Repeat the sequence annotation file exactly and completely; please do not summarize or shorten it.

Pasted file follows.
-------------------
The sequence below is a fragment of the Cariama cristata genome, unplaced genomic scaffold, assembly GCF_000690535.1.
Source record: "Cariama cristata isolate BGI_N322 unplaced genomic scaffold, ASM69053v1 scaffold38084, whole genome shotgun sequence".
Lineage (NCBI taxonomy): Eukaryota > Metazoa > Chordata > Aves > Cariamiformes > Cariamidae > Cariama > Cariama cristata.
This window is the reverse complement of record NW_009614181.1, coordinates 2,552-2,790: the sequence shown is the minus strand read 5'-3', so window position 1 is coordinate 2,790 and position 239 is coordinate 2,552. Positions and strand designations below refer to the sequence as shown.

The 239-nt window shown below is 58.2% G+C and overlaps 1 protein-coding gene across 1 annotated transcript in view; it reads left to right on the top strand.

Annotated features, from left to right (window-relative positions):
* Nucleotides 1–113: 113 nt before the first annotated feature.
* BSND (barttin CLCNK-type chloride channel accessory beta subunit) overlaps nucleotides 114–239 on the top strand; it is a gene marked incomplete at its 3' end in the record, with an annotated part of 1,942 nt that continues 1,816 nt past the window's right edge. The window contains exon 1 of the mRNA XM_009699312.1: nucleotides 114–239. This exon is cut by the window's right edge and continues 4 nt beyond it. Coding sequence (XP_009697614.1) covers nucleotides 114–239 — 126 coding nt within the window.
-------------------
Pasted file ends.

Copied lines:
The sequence below is a fragment of the Cariama cristata genome, unplaced genomic scaffold, assembly GCF_000690535.1.
Source record: "Cariama cristata isolate BGI_N322 unplaced genomic scaffold, ASM69053v1 scaffold38084, whole genome shotgun sequence".
Lineage (NCBI taxonomy): Eukaryota > Metazoa > Chordata > Aves > Cariamiformes > Cariamidae > Cariama > Cariama cristata.
This window is the reverse complement of record NW_009614181.1, coordinates 2,552-2,790: the sequence shown is the minus strand read 5'-3', so window position 1 is coordinate 2,790 and position 239 is coordinate 2,552. Positions and strand designations below refer to the sequence as shown.

The 239-nt window shown below is 58.2% G+C and overlaps 1 protein-coding gene across 1 annotated transcript in view; it reads left to right on the top strand.

Annotated features, from left to right (window-relative positions):
* Nucleotides 1–113: 113 nt before the first annotated feature.
* BSND (barttin CLCNK-type chloride channel accessory beta subunit) overlaps nucleotides 114–239 on the top strand; it is a gene marked incomplete at its 3' end in the record, with an annotated part of 1,942 nt that continues 1,816 nt past the window's right edge. The window contains exon 1 of the mRNA XM_009699312.1: nucleotides 114–239. This exon is cut by the window's right edge and continues 4 nt beyond it. Coding sequence (XP_009697614.1) covers nucleotides 114–239 — 126 coding nt within the window.